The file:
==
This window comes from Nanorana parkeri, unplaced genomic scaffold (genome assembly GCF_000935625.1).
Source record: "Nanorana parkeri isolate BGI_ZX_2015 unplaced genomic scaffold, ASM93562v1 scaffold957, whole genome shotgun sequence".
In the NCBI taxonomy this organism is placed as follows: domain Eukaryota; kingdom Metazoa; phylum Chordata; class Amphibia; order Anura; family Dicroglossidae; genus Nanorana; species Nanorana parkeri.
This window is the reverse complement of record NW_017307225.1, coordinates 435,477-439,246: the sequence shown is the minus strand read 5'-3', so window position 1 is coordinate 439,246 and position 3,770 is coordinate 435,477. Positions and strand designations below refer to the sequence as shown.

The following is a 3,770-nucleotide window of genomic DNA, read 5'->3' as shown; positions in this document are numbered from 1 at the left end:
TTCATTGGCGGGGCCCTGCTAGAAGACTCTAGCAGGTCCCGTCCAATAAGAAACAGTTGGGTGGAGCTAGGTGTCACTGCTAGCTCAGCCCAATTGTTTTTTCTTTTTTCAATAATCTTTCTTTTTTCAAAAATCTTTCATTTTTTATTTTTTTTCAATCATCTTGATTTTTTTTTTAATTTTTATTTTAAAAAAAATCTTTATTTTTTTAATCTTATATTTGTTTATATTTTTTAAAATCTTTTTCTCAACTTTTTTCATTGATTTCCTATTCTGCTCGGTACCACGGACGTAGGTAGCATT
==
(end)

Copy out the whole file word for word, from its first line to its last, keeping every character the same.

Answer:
This window comes from Nanorana parkeri, unplaced genomic scaffold (genome assembly GCF_000935625.1).
Source record: "Nanorana parkeri isolate BGI_ZX_2015 unplaced genomic scaffold, ASM93562v1 scaffold957, whole genome shotgun sequence".
In the NCBI taxonomy this organism is placed as follows: domain Eukaryota; kingdom Metazoa; phylum Chordata; class Amphibia; order Anura; family Dicroglossidae; genus Nanorana; species Nanorana parkeri.
This window is the reverse complement of record NW_017307225.1, coordinates 435,477-439,246: the sequence shown is the minus strand read 5'-3', so window position 1 is coordinate 439,246 and position 3,770 is coordinate 435,477. Positions and strand designations below refer to the sequence as shown.

The following is a 3,770-nucleotide window of genomic DNA, read 5'->3' as shown; positions in this document are numbered from 1 at the left end:
TTCATTGGCGGGGCCCTGCTAGAAGACTCTAGCAGGTCCCGTCCAATAAGAAACAGTTGGGTGGAGCTAGGTGTCACTGCTAGCTCAGCCCAATTGTTTTTTCTTTTTTCAATAATCTTTCTTTTTTCAAAAATCTTTCATTTTTTATTTTTTTTCAATCATCTTGATTTTTTTTTTAATTTTTATTTTAAAAAAAATCTTTATTTTTTTAATCTTATATTTGTTTATATTTTTTAAAATCTTTTTCTCAACTTTTTTCATTGATTTCCTATTCTGCTCGGTACCACGGACGTAGGTAGCATT